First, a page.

Is Addiction Recognized As A Disability?
Addiction is recognized as a disability due to the effects it causes on the brain and neurological functions.
Under the Americans With Disabilities Act (ADA), alcohol addiction is considered a disability whether the addiction is current or not.
Addiction And The Americans With Disabilities Act (ADA)
Under the ADA, a person with a disability:
- has a physical or mental detriment that limits any major life activities
- has a history of a detriment that has significantly limited major life activities
- is considered to have a detriment, whether true or false and has experienced negative action based on that assumption
In the case of an opioid addiction, the ADA only considers it to be a disability if the person is in recovery from the addiction.
Get Started On The Road To Recovery.
Get Confidential Help 24/7. Call Today!(617) 657-2877
Understanding Substance Abuse Disorders
There are both physical and psychological components to addiction that a person may experience.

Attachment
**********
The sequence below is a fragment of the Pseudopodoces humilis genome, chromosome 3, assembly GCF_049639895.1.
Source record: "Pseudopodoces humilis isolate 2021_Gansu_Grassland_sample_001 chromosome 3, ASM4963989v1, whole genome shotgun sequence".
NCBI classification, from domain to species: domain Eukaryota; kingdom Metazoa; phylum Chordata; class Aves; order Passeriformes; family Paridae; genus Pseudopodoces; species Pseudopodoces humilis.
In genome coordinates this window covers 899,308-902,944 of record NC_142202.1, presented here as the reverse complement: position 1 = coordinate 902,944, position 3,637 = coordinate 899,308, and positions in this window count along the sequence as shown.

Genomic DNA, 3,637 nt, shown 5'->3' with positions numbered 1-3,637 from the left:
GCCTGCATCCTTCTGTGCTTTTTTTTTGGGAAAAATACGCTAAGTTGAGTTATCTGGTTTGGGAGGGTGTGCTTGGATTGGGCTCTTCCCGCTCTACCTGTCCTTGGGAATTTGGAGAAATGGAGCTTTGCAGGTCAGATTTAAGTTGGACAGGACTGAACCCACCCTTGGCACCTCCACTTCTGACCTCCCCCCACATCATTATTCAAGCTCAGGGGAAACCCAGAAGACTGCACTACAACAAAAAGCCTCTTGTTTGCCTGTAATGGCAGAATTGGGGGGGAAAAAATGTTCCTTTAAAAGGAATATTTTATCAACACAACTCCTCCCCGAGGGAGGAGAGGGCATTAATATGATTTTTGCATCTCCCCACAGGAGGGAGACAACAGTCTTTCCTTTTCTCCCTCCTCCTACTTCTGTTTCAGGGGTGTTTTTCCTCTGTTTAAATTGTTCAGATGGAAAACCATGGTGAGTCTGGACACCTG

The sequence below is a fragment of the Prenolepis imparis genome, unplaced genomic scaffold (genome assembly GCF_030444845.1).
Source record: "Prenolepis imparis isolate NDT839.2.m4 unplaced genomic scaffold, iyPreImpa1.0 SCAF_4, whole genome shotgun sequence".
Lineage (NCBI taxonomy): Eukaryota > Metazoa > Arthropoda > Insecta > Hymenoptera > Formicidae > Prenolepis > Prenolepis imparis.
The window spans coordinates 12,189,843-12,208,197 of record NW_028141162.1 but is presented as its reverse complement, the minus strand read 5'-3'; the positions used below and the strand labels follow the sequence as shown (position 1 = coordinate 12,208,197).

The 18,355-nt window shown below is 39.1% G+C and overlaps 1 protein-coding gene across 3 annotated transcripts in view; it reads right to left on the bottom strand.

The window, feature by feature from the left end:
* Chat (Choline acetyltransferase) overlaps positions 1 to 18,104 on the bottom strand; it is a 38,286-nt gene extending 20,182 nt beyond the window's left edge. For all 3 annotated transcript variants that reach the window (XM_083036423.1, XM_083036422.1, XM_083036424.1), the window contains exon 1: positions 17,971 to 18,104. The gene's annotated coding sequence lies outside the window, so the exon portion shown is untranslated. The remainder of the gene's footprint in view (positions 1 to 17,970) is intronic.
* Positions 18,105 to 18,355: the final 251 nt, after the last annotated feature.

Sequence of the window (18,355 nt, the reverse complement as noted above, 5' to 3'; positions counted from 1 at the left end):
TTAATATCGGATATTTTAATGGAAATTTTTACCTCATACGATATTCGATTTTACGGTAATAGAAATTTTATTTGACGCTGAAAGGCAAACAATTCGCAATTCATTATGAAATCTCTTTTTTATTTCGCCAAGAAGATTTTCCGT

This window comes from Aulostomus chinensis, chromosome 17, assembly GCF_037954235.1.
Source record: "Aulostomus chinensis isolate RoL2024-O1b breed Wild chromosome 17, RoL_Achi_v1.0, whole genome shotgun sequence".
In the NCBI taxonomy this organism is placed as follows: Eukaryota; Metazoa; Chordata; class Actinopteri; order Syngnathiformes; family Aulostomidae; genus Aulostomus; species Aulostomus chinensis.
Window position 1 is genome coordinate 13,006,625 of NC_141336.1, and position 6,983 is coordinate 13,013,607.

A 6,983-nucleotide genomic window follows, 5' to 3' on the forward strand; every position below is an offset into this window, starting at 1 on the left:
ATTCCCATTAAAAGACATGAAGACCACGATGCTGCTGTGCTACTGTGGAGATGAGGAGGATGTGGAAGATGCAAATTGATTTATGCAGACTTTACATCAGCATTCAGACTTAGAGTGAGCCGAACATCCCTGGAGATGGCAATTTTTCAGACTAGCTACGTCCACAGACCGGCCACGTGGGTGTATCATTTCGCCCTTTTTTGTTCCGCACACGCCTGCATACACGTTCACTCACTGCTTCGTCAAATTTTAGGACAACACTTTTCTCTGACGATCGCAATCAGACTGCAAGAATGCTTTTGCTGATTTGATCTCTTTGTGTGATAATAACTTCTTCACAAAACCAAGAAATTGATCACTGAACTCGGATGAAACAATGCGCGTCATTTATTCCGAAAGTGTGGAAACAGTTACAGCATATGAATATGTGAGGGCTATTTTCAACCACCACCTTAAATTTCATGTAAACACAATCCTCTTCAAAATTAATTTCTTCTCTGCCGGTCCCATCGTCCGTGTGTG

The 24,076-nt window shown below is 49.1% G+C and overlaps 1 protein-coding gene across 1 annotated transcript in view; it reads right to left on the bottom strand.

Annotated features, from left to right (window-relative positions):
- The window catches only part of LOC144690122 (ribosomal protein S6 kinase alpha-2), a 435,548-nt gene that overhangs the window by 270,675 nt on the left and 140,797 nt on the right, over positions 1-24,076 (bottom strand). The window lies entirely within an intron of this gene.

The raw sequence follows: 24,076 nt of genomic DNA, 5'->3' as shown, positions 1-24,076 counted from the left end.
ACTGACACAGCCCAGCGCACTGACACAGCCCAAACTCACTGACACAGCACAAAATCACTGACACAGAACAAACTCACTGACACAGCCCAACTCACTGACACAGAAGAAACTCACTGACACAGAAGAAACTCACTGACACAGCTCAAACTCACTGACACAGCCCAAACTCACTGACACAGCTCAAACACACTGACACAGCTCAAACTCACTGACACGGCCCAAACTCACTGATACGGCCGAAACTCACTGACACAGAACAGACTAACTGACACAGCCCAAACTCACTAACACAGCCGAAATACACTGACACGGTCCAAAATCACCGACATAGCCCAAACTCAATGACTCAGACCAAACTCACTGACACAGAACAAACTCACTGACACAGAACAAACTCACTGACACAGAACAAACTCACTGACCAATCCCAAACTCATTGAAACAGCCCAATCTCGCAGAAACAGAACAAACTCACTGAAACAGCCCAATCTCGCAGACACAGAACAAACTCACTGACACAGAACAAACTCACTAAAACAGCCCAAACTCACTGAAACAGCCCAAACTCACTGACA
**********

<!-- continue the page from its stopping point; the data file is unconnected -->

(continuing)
Physical Components Of Addiction
The physical components of addiction are focused on physical problems caused by withdrawal or drug tolerance.
Withdrawal symptoms that indicate an addiction include:
- body aches
- fast heart rate
- raised blood pressure
Psychological Components Of Addiction
Psychological components of addiction refer to the mental and emotional effects associated with substance abuse or recovery from addiction.
The psychological components of addiction include:
- anxiety from trying to stop active addiction
- drug cravings
- depression as a result of recovery or trying to stop active addiction
- mood swings during recovery or withdrawal
- irritability during recovery or withdrawal
- loss of appetite or increased appetite from withdrawal
- denial of substance abuse
- problems with sleep from recovery or withdrawal
- constantly thinking about getting or using a drug
- problems with concentration, problem-solving, judgment
The Legal Status Of Addiction As A Disability
Under the Rehabilitation Act, the ADA, and the Affordable Care Act, addictions or substance use disorders are considered to be a disability.
State agencies known as State Disability Determination Services are designed to give medical evidence and determine if a person is disabled.
The ADA was created in July of 1990 to prevent discrimination against those with a disability and ensure that they have the same rights as everyone in society.
Addiction was recognized as a disability in 1996.
A disability diagnosis offers several key rights; these include: